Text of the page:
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Effects of breast cancer guideline support using Oncoguide on the care plan determined in multidisciplinary team meetings : a retrospective analysis

Heijden, S.E. van der (2018) Effects of breast cancer guideline support using Oncoguide on the care plan determined in multidisciplinary team meetings : a retrospective analysis.

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Abstract:Introduction: The breast cancer care guideline is an extensive document which is not easy to apply in clinical practice, for example during multidisciplinary team (MDT) meetings in hospitals. Oncoguide provides an easily interpretable application presenting breast cancer guideline recommendations in clinical decision trees (CDTs). The aim of this study was fourfold: (1) to determine whether the procedure or treatment was recommended for a patient according to the guideline and was also discussed during MDTs and with the patient (as documented in MDT reports and in the electronic health record [EHR]), (2) and when it was not discussed with the patient, why not. Furthermore, (3) to determine what the treatment recommendation for the patient was provided through Oncoguide compared to the recommendation of the guideline and (4) whether there was any data missing in order to derive this treatment recommendation via the CDTs. Methods: For this retrospective study female patients with primary breast cancer of 18 years and older diagnosed and treated at the Northwest Clinics in the Netherlands between 14 February 2012 and 13 February 2015 were selected from the Netherlands Cancer Registry. The data was retrieved from the EHR and collected in a database focussing on the following four procedure/treatment recommendations: MRI scan (MRI), neoadjuvant systemic treatment (NST), adjuvant systemic treatment (AST) and direct breast reconstruction (DBR). These four treatment recommendations were analysed for every included patient focusing on the four points of interest mentioned above. Results: In total, 395 patients were selected of which 24 did not have surgery and thus were not eligible for AST or DBR. In 65 cases a diagnostic procedure or treatment was recommended according to the guideline but not performed/discussed with the patient (MRI: n = 12, NST: n = 8, AST: n = 3 and DBR: n = 42). Of these 65 cases, the motivation for deviating from the guideline was documented in 7 cases (MRI: n = 1, NST: n = 3, AST: n = 1 and DBR: n = 1). Treatment recommendations provided through Oncoguide were presented differently compared to the guideline with MRI in 71 cases; with NST in 146 cases and with AST in 13 cases (n = 220 recommendations in total). The different presentation of the treatment recommendations provided through Oncoguide could be seen in presenting multiple options (100.0% for neoadjuvant and adjuvant), indicating missing data to fill the CDT (56.3%, n = 40 for MRI) or presenting the recommendation elsewhere (43.7%, n = 31 for MRI). Conclusion: Applying Oncoguide retrospectively shows effects on treatment decisions as reported by MDTs. These effects can be found in presenting multiple potential treatment options as well as in encouraging active documentation of motivations when deviating from the guideline. This could potentially lead to a decrease in unwanted practice variation and an increase in shared decision making by focussing more on patient’s considerations and wishes. Oncoguide also shows effects on treatment decisions by detecting missing patient data, preventing unnecessarily discussed patients during MDTs which is an advantage, since care professional’s time is precious. Discussion: This study was limited by its retrospective lay out. The analysis was based on data as documented between 2013 and 2015 in the EHR and it can be assumed that information (such as motivation for deviating from the guideline) was present during MDT meetings but not documented at that moment.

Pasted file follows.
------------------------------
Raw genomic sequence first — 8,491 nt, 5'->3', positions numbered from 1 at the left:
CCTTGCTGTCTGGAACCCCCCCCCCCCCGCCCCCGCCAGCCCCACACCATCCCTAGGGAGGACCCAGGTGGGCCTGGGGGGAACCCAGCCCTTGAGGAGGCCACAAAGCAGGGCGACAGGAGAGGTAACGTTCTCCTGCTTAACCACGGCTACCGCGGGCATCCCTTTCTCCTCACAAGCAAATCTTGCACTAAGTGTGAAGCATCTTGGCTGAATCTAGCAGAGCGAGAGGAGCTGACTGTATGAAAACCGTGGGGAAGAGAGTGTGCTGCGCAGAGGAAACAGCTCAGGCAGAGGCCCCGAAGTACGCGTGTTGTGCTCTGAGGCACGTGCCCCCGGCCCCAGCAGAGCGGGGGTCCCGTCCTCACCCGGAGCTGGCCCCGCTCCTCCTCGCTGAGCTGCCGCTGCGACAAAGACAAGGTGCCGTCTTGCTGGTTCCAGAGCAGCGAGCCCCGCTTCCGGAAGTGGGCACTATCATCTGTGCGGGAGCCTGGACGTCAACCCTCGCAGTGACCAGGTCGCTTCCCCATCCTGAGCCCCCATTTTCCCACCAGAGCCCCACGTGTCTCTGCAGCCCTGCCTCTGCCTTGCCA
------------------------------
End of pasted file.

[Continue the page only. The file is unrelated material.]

Item Type:Essay (Master)
Clients:
Noordwest Ziekenhuisgroep, Alkmaar, Nederland
Integraal Kankercentrum Nederland, Utrecht, Nederland
Faculty:BMS: Behavioural, Management and Social Sciences
Subject:44 medicine
Programme:Health Sciences MSc (66851)
Link to this item:http://purl.utwente.nl/essays/76587
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